But that misses the point. Even if this symbol had a veiled, racist meaning (which it doesn’t), the EEOC still had no basis for demanding an investigation, as Title VII only covers harassment that is “severe or pervasive,” not subtle or ambiguous. Defenders of the EEOC’s decision simply ignore the “severe or pervasive” requirement.

The EEOC simply ignored the fact that to be racial harassment under Title VII, the cap had to be both racist, and severe or pervasive enough to create a hostile or abusive work environment. The latter requirement has led the U.S. Supreme Court to stated that the “mere utterance of an ethnic or racial epithet which engenders offensive feelings in an employee” doesn’t rise to the level of illegal harassment. See Meritor Savings Bank v. Vinson (1986). Thus, federal appeals court rulings in the past had ruled that even using the N-word in the workplace is generally not enough to create a racially hostile environment when the hateful epithets are merely overheard or learned about second-hand, or when they are not repeated more than few times.  See, e.g., Witt v. Roadway Express (1998) and Bolden v. PRC (1995).

If you get rid of the “severe or pervasive” requirement, a vast array of political speech can be banned as racial harassment. Under campus “hostile environment” harassment codes, students have been subjected to disciplinary proceedings, in violation of the First Amendment, merely for expressing commonplace opinions about sexual and racial issues, such as criticizing feminism or affirmative action. (See the examples cited in the Amicus brief of Students for Individual Liberty, et al., filed in Davis v. Monroe County Board of Education, available in Westlaw at 1998 WL 847365.)

The fact that someone else is wearing a cap that you suspect is motivated by racism — even on a regular basis — is much less hurtful than being called a hateful racial epithet even once (and thus is logically insufficient for Title VII liability, under the “severe or pervasive” test). If, as the Supreme Court has emphasized, a single racial epithet aimed at the complainant doesn’t rise to that level, then less offensive conduct – such as the wearing of a cap not even aimed at the complainant – surely doesn’t. As federal appeals courts have repeatedly noted in cases such as Gleason v. Mesirow Financial (1997), “the impact of ‘second-hand harassment’ [words or conduct overheard by a complainant] is obviously not as great as the impact of harassment directed at the plaintiff.” But the EEOC has previously ignored that settled legal principle in finding an agency liable under Title VII merely because of the unfortunate fact that two of its employees repeatedly wore confederate flag T-shirts, a ruling that law professor Volokh criticized at this link.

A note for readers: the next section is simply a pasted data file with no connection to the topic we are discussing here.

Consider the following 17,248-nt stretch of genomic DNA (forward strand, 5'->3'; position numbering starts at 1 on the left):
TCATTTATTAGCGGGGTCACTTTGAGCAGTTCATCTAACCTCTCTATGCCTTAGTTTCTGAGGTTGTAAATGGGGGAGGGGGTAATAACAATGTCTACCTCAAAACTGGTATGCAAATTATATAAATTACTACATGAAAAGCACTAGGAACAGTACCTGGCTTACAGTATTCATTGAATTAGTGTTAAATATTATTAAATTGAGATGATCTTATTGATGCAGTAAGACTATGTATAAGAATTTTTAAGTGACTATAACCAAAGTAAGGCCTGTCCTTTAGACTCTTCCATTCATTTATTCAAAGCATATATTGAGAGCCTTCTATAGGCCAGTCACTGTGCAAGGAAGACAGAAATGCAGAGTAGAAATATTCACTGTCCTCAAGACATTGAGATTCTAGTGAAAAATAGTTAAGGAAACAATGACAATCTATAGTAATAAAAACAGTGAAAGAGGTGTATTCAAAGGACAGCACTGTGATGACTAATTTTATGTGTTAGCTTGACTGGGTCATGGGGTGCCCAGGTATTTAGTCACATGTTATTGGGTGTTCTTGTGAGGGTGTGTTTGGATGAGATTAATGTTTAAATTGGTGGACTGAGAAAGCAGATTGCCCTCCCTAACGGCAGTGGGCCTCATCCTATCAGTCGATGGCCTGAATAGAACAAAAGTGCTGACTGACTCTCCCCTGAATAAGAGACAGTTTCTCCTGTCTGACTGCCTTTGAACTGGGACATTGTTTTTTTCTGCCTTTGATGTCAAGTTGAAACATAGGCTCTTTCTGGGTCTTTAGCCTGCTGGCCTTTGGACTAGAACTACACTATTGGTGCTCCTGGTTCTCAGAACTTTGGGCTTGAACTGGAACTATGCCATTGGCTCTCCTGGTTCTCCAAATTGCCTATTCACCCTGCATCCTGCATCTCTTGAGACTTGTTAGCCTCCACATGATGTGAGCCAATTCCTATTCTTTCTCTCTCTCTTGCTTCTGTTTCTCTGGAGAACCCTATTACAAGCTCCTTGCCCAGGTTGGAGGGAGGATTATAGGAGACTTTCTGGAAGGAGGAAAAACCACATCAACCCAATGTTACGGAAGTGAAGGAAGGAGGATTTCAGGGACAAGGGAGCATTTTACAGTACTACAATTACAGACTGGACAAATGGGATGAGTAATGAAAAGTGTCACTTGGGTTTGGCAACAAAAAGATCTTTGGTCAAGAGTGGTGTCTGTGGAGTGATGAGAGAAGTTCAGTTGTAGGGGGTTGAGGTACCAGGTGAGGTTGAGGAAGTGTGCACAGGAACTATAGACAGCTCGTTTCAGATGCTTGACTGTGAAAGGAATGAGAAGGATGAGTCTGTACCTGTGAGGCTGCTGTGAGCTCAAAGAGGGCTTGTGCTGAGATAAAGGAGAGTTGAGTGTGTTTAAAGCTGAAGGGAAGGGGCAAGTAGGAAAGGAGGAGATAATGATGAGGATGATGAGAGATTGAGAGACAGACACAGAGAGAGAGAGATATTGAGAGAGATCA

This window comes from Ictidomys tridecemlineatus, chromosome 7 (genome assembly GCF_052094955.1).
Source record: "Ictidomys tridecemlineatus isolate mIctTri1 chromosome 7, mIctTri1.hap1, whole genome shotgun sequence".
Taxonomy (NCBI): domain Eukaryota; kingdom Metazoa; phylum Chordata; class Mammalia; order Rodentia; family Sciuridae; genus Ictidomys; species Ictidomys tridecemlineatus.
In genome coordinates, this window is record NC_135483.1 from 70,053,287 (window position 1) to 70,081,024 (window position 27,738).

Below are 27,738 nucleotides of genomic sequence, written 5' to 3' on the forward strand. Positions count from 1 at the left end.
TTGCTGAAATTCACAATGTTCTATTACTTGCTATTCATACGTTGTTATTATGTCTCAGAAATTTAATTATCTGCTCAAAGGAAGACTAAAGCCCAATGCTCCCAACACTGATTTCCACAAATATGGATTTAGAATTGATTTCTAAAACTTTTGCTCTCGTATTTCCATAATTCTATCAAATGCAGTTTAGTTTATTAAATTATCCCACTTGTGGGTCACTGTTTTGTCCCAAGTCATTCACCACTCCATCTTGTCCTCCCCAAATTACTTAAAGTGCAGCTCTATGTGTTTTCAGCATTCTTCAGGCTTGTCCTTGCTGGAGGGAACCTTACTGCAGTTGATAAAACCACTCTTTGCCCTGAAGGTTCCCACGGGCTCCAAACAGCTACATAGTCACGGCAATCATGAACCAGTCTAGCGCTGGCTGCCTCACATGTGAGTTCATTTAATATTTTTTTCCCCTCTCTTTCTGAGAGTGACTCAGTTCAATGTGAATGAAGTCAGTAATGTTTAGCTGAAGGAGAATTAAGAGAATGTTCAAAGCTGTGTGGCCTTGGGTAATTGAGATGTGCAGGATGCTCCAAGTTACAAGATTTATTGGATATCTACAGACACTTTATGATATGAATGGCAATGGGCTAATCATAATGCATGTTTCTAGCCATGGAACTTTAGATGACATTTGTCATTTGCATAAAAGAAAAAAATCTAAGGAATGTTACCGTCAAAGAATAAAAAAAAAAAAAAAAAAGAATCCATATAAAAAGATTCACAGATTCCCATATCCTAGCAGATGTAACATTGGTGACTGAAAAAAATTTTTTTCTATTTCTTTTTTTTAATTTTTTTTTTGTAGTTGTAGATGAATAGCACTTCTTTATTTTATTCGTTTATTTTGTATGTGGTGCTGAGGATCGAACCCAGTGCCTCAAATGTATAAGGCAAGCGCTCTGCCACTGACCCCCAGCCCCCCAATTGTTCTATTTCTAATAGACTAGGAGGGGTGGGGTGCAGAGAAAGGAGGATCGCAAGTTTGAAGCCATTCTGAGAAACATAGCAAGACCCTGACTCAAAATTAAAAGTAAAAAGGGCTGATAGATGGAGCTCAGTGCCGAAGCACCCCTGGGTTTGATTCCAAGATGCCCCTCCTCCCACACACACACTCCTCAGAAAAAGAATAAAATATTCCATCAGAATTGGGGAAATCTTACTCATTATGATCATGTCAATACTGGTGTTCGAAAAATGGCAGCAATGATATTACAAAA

When conduct is not flagrantly racist or sexist, even multiple instances of offensive comments aimed at you generally don’t show “severe or pervasive” harassment.  See, e.g., Duncan v. General Motors (2002); Skouby v. Prudential Insurance (1997).

While the U.S. Postal Service itself can ban some racist utterances even if they don’t constitute illegal racial harassment (public employers can generally ban rude speech regardless of whether it is illegal), the EEOC can’t, because it only has jurisdiction over the USPS under Title VII, which bans only discrimination, not racist speech in general (much less non-racist speech like the Gadsden flag). Since the EEOC’s ruling was interpreting a law that governs both public and private workplaces (Title VII), its ruling thus menaces free speech in private workplaces as well.

Unfortunately, the Supreme Court has never ruled on the extent to which the First Amendment is a defense to harassment charges based on speech, even when the speech is a necessary part of the employer’s business. That makes the EEOC’s decision gutting Title VII’s “severe or pervasive” requirement a serious threat not just to the marketplace of ideas, but to individual participants in the marketplace.